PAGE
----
Wednesday, May 7, 2008

Poetry I Students: Insane?

I’ve heard it said that one definition of insanity is when an individual does the same thing repeatedly but expects different results each time. This expression essentially sums up the actions and expectations of about three-quarters of my 203 students. Every week these students submit poems that exhibit precisely the same errors and shortcomings that I have hammered them for time and again: “Don’t end-rhyme,” “Don’t omit punctuation,” “Don’t end lines on prepositions or articles,” “Don’t end-stop every line,” “Don’t tell, show,” “There’s no use of imagery anywhere in this poem—why?” “Don’t assume the reader knows as much as you do about the dramatic situation,” “What is the dramatic situation?” “This is not a narrative poem,” “Don’t write poems only your mama/grandma/girlfriend/etc. are going to care about or understand,” and so on. I could extend this list by a factor of 3, at least, believe you me.

It has gotten to the point where I spend a lot of time critiquing about five students’ poems, and the rest I generally write something like: Again, there’s no clear dramatic situation, no use of imagery, and I can find no discernible reason why a reader should care about this poem at all. Revise accordingly. Sometimes I don’t even give them that much; instead, I simply circle the entire poem and write “NO”. That may sound unduly harsh, but when you spend several hours each and every week commenting on twenty-two poems and, midway through the semester, you’ve still not seen any discernible effort to improve, it is easy to become short-tempered and downright cynical with your comments. For instance, here’s an excerpt from a student poem in the FINAL packet of the semester (which means this student has already submitted at least 14 poems thus far):

In the same ocean where we swam,

15 feet long, over 1,000 pounds.

Menacing eyes

dark and cold.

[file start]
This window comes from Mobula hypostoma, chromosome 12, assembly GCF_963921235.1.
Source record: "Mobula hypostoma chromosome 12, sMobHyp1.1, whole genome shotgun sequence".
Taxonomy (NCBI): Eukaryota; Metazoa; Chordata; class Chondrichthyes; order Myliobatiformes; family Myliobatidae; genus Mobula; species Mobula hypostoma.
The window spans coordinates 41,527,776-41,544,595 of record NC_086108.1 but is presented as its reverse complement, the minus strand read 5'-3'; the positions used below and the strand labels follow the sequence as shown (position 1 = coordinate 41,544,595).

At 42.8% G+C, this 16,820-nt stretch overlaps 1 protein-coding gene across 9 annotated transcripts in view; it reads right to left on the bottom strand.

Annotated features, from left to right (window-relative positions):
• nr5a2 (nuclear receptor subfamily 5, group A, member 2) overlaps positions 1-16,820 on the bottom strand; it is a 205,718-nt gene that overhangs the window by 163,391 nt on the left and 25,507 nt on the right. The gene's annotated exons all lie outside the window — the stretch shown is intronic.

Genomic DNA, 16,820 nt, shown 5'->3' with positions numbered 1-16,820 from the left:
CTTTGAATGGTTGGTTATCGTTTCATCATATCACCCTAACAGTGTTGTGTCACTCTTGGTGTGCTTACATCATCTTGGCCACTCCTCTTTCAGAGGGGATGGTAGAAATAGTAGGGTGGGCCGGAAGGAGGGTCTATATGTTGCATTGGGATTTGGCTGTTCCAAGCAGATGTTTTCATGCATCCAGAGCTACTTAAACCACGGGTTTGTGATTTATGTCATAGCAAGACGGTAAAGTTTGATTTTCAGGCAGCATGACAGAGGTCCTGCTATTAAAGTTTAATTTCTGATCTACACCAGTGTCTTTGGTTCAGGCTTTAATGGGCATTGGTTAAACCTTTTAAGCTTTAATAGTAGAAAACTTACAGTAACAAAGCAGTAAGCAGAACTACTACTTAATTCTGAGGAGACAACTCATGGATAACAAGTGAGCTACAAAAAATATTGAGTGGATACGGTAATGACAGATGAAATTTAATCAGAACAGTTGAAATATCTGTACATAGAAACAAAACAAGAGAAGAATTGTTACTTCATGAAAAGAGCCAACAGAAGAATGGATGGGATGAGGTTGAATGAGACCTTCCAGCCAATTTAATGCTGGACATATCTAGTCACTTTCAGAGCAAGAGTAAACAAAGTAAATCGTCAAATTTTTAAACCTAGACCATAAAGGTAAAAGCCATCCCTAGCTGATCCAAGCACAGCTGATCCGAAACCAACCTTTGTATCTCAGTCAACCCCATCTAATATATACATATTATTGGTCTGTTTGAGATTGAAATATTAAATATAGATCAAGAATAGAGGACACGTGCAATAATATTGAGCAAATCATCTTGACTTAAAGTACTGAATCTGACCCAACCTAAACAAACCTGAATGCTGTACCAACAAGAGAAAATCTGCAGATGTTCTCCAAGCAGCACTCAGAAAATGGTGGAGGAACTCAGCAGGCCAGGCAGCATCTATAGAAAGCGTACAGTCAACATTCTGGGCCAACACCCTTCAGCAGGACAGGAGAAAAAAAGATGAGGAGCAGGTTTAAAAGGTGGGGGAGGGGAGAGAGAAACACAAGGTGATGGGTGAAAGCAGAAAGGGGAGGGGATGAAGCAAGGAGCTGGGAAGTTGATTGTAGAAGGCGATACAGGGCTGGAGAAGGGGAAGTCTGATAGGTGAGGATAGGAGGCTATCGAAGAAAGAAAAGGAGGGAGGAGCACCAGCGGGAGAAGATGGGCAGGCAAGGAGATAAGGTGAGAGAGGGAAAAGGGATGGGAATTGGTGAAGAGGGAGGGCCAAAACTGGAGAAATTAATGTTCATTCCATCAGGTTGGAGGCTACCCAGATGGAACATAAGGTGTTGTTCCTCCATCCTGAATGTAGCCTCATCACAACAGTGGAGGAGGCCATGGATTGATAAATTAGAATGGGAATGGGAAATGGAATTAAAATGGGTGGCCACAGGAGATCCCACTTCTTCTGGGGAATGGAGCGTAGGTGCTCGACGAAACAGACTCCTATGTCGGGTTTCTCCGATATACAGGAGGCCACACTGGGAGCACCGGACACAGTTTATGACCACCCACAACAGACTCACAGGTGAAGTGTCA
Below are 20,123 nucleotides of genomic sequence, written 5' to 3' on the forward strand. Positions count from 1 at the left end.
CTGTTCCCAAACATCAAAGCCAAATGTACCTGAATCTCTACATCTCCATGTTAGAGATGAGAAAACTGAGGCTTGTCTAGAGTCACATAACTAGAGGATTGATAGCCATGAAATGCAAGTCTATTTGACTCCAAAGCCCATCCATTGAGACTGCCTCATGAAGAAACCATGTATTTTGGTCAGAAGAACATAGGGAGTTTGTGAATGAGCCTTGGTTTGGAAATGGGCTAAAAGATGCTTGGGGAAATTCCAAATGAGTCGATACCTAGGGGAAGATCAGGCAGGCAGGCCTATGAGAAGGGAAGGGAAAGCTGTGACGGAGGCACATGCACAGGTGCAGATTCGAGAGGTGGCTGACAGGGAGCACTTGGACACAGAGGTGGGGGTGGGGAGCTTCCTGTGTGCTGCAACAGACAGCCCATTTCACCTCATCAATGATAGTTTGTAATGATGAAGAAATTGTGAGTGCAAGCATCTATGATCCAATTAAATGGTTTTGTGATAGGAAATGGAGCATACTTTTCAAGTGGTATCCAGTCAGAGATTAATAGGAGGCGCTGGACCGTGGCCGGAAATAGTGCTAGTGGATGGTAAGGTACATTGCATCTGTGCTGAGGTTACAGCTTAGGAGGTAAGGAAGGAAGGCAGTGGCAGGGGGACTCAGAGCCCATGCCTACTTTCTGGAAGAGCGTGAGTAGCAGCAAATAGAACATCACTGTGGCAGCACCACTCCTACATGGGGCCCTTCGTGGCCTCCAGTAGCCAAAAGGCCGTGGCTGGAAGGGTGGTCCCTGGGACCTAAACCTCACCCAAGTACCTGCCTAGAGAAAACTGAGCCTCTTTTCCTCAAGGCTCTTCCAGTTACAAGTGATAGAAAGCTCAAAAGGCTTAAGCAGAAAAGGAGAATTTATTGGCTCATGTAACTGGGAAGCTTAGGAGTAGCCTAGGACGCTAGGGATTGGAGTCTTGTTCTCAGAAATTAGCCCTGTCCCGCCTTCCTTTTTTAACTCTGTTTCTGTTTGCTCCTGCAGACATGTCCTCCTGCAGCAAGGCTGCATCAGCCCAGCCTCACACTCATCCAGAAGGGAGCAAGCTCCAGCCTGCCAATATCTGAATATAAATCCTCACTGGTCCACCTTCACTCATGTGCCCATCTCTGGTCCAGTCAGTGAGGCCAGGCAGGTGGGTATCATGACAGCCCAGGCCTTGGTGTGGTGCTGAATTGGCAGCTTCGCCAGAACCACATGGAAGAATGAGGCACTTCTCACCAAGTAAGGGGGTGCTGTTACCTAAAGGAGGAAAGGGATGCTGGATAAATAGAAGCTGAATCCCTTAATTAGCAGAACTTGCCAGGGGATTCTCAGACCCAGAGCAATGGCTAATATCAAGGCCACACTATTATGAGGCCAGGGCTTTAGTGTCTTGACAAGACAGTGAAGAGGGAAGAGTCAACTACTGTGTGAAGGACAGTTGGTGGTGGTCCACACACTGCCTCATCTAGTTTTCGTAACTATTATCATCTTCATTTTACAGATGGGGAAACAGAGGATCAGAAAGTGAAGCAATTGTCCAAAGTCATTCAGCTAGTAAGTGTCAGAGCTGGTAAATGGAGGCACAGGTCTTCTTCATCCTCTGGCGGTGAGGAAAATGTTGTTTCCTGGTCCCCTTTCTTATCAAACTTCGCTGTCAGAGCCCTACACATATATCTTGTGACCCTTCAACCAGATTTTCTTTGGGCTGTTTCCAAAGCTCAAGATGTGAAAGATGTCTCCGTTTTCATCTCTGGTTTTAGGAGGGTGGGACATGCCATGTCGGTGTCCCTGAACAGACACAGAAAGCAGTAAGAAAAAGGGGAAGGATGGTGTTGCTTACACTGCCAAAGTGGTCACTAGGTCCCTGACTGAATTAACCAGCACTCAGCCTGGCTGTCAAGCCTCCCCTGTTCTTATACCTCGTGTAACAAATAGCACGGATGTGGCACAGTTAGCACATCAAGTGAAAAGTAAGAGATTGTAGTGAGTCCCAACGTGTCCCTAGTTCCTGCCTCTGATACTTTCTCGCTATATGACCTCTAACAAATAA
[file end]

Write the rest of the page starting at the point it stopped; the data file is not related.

Rows of razor sharp teeth,

some the size of my hand.

The ultimate weapon,

the ultimate predator,

the hammerhead shark.

There are only seven more lines to the poem, which I’ll spare you, but suffice it to say that they don’t come close to redeeming those first nine. Now, I’m not suggesting that the student who wrote this should be writing quality (i.e., literary) poetry, by any means. But at this point in the semester, s/he should be composing narrative poems that have a very clear, concrete dramatic situation, and which attempt to employ a more sophisticated grasp of sensory imagery than “dark and cold.”

That s/he isn’t doing these things wouldn’t bother me so much if s/he represented an exception to the majority instead of the majority itself. And I would gladly take responsibility for this trend if I thought it was merely an issue of my not providing them with appropriate instruction regarding the craft of poetry or not giving them quality examples of contemporary poetry that illustrate aspects of craft, but that’s not the case. (Which isn’t to suggest that I’m some kind of badass poetry instructor, because I know that isn’t true, either.) And yet, week after week, they turn in more of the same. So the question I keep asking myself, then, is: Are these students insane? Or are they simply so little invested in the course that they don’t much give a damn one way or the other? The answer is probably the latter, of course, but sometimes I strongly suspect the former—if only because being insane makes more sense to me when all that is ultimately required to get an A in the course is material proof of having made an effort.

7 comments:

techsophist said...

This is one reason why using the Wallace and Bouisseau text for all sections of 203 is such a good idea. It will make Poetry a real subject to your students rather than a heartfelt hobby. I honestly think that because so few students have read good poetry pre-203, they really think the poem handouts you give are...well, it's hard to say exactly what they think, but it's not along the lines of "These poems are fabulous because they are doing certain technical things very, very well, things that I should recognize and try to emulate." No, it's possible they think Berryman's your cousin and he handed those poems to you on the way to Starbucks and that being published in Poetry magazine is the same as winning the local poetry slam. Now with a textbook and reading/writing assignments based on concepts, poetry becomes a subject to be learned, something real to them, like Physics. No one argues with the laws of physics because they interfere with how that person "feels" about them, and reading, understanding, and producing excellent (or even just good) poetry is just as exacting as Physics while being more difficult to define. Yes, I think Poetry is harder than Physics.

BeardedFury said...